“Military Cuts Loom as Late Campaign Issue”
July 8, 2012, By Patrick O’Connor
The Wall Street Journal
For all the focus on the unemployment rate heading into the November elections, the layoffs that could most complicate President Barack Obama's re-election prospects wouldn't take effect until early next year.
Unless Congress and the White House reach a compromise by year-end, the Pentagon would have to slash roughly $50 billion more from the current fiscal-year budget in January. That prospect of wide layoffs could undercut Mr. Obama in battleground states heavily dependent on military spending, particularly Virginia.
Federal law requires companies to warn their employees of potential layoffs 60 days before they take effect, meaning thousands of workers could receive the warning notices on the Friday before the election.
"When you start getting those pink slips coming in October, it would be my feeling that that will have an impact in the voting booth," said Rep. Randy Forbes, a Virginia Republican whose district would be hurt by another round of military cuts. "I cannot think of a more potent issue."
Some large contractors, such as Lockheed Martin Corp., LMT +0.16% have broadcast their concerns, warning employees and the public about what to expect next year. Recent government statistics, from the Congressional Budget Office and others, suggest the defense industry already is in the midst of a slowdown.
A widely circulated study for the aerospace industry predicted more than 350,000 U.S. workers would lose their jobs as a direct result of military cuts. Once the cuts are spread across the entire economy, more than one million people could be out of work, according to the study.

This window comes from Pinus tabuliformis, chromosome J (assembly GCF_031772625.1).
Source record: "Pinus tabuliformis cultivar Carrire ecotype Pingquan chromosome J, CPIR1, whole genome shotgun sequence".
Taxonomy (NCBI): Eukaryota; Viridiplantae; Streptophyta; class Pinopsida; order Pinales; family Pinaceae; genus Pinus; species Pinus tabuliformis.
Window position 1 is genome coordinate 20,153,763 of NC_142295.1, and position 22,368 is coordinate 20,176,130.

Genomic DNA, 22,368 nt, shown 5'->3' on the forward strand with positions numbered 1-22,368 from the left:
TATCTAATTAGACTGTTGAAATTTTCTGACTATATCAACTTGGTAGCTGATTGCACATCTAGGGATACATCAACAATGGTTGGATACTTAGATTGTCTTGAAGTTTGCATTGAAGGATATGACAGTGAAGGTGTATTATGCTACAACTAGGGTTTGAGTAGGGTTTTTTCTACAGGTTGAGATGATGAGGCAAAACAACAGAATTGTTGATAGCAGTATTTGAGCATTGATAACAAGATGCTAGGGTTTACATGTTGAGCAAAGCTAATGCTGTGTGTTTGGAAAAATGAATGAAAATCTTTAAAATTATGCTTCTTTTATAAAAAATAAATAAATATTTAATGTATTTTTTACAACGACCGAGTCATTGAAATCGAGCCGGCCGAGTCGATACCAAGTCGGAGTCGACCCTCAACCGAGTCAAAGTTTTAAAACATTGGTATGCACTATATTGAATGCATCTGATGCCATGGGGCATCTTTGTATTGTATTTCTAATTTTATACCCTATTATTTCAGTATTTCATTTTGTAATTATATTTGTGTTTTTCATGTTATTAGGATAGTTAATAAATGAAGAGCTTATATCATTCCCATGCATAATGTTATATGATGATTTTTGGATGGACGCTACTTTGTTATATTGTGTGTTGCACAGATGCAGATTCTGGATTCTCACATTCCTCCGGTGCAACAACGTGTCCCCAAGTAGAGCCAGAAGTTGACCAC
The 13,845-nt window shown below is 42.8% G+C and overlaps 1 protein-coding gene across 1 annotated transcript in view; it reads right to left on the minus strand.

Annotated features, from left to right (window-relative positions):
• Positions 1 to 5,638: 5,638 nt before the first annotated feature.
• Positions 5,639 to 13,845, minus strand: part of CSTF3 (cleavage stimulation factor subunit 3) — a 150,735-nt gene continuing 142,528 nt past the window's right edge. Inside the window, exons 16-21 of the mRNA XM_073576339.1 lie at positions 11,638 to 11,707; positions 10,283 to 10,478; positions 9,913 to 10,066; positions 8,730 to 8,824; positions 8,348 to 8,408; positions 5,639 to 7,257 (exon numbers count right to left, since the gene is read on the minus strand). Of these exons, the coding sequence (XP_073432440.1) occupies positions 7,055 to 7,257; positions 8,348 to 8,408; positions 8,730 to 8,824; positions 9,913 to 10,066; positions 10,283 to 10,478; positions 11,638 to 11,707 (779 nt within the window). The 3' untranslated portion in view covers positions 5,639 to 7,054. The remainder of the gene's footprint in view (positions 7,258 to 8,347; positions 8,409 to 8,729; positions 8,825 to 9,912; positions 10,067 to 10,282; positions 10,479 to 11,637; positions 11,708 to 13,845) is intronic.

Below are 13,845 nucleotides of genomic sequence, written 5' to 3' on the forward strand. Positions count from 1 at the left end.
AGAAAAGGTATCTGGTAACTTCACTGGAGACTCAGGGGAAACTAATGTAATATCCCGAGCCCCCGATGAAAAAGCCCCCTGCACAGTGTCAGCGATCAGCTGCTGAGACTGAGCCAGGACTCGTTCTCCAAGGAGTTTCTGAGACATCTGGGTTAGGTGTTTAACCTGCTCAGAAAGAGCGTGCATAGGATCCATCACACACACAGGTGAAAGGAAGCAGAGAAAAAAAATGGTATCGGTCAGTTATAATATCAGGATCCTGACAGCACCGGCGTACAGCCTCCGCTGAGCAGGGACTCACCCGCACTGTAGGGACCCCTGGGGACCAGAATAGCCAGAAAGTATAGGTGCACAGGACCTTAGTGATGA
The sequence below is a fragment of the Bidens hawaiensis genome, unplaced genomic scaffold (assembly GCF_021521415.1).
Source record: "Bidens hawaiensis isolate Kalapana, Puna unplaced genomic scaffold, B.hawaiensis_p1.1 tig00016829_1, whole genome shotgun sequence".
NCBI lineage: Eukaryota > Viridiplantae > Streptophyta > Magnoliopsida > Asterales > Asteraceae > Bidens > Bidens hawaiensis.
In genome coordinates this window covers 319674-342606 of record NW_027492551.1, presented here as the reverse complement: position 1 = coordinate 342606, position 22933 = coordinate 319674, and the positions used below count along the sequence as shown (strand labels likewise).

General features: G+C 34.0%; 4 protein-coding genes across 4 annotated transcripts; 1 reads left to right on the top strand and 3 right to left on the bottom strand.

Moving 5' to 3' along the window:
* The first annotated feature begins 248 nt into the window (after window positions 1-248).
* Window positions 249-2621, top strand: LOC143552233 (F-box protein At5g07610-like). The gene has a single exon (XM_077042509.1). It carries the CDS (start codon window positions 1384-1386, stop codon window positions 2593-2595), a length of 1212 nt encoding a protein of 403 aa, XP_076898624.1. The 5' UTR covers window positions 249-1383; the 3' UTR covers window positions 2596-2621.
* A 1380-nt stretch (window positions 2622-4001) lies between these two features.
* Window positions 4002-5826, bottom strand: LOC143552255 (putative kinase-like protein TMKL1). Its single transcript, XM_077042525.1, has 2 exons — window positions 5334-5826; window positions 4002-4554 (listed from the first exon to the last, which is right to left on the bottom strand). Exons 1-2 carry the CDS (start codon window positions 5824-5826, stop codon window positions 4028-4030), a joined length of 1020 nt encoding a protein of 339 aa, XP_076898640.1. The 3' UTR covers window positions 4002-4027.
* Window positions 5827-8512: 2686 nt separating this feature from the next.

"Everybody feels it when you take this money out of the economy," said Stephen Fuller, a George Mason University professor who wrote the study and plans to release an updated version soon. He predicts the cuts will cause a recession in 2013. "When you stop paying these salaries, those guys stop buying beer and hot dogs," he said.
Few states rely as heavily on military spending as Virginia, home to the Pentagon and a tangle of bases and defense contractors. Mr. Fuller predicts the state would shed more than 120,000 jobs if all the cuts were enacted, ranking it second behind California.
"It's going to have a significant impact," said Rep. Rob Wittman, a Virginia Republican and member of the House Armed Services Committee. "The anxiety is building on a daily basis."
Just the prospect of additional cuts has defense contractors queasy. John McQuiddy, who runs a company that makes motion sensors used in war zones and along the U.S. border with Mexico, worries he might be forced to close the 27-year-old firm. He said revenue is half of what it was in 2009, the result of Congress's passing stopgap measures to fund the government for the past three years.
"We wouldn't even think about hiring anybody," he said. "Our thought right now is to just hang on."
Those fears spread beyond the defense industry. Joe Falk, a car dealer in Chesapeake, Va., said he has already seen "a slowdown in what people will spend on repairs and buying a new vehicle." He worries about paring his staff of roughly 70 employees.
"Almost everyone we sell to has a tie to the military," Mr. Falk said. "The trickle of that money into the rest of the economy is huge."